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Major Niclas Ljung

Swedish Armed Forces

Niclas-Ljung.jpgMajor Niclas Ljung serves as a Project Manager at the Swedish Armed Forces Development Unit for Leadership and Pedagogy and holds a degree in Concept Development and Experimentation. He has more than 20 years of experience as a project manager and has been responsible for a multitude of projects within the fields of Advanced Distributed Learning, individual training, education, collective training and leadership. As a member of the Advanced Distributed Learning Global Partnership Network, the NATO Training Group Task Group Individual Training and Education Developments and the NORDEFCO ADL Forum of experts he works closely with the international community in developing defense training and education.

Integrating Advanced Distributed Learning into multinational exercises

Armed forces around the world face similar challenges regarding exercises and live training. The context is increasingly multinational; while operations and supporting systems are more complex, requiring extensive pre-training. To thrive in these volatile, complex and evolving security environments, military personnel also require an expanding range of competencies and at higher levels of proficiency, and the quick acquisition of new knowledge and skills to confront novel multi-domain challenges. In resource constrained systems, this outcome must be achieved without increasing training and education time or costs. Operational integration of Advanced Distributed Learning (ADL) into multinational exercises is one step toward this goal.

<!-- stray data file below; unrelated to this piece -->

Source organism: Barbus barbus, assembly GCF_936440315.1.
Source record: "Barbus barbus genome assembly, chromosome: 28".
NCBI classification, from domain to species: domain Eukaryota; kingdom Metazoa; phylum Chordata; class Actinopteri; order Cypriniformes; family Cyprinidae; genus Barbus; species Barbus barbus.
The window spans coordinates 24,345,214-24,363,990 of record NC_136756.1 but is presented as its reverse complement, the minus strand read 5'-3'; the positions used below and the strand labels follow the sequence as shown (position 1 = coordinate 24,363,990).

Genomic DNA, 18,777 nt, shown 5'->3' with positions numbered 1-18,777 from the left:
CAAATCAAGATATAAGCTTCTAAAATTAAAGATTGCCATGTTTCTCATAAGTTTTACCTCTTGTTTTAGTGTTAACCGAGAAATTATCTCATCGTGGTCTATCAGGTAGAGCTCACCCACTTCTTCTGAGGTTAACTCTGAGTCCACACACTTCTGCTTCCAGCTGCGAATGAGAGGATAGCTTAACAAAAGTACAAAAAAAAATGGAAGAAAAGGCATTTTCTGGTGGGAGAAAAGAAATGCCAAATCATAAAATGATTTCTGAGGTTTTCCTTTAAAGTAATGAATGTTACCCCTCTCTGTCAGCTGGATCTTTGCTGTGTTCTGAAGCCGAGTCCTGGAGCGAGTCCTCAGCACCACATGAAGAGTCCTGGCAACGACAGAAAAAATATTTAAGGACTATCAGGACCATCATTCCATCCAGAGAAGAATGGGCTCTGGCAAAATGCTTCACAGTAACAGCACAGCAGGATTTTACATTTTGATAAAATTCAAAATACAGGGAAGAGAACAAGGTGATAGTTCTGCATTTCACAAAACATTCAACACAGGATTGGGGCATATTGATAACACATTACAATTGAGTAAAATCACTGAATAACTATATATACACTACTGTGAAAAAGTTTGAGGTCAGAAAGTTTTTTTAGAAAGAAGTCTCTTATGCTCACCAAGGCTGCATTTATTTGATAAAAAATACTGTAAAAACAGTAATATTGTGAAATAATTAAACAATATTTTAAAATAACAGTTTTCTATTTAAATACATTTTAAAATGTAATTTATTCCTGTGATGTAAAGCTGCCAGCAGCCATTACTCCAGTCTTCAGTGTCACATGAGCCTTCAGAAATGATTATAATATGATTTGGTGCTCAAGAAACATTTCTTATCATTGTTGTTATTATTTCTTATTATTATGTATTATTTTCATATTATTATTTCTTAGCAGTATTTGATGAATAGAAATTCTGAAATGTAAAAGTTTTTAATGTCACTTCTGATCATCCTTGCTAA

As computer aided exercises increase in number and scope and educational systems go online, the ability to participate in and to produce ADL training and education becomes a critical capability to reinforce professional integrity, legal and ethical norms, interoperability and operational capability.

ADL has been a supportive learning concept in the Viking series of computer-aided exercises since 2003. The ADL-concept for Viking 2018 expanded the scope and scale of learning resources to include assets of both pre-training and operational value, and highlighted analytics on a common dashboard from both the Learning Management System and the Command and Control system. Thus, it is possible to compare data from training with data from the execution phase of the exercise, including data from the designated evaluation team and exit interviews with participants.
Based on previous lessons identified and data from Viking 18, this presentation will show that ADL, blended into a computer-aided exercise, produces more effective and efficient outcomes. To bolster the effort of integrating ADL into future exercises the presentation will also describe an outline for a multiyear design-based strategic plan to achieve operational integration of ADL across a suite of joint and national exercises to support and enable readiness.

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Keynote speakers: 45 mins.
Speakers (Auditorium): 30 mins.
Parallel sessions: 40 mins.
Workshops: 2x40 mins. or
Workshop: 90 mins.


Exhibition in every break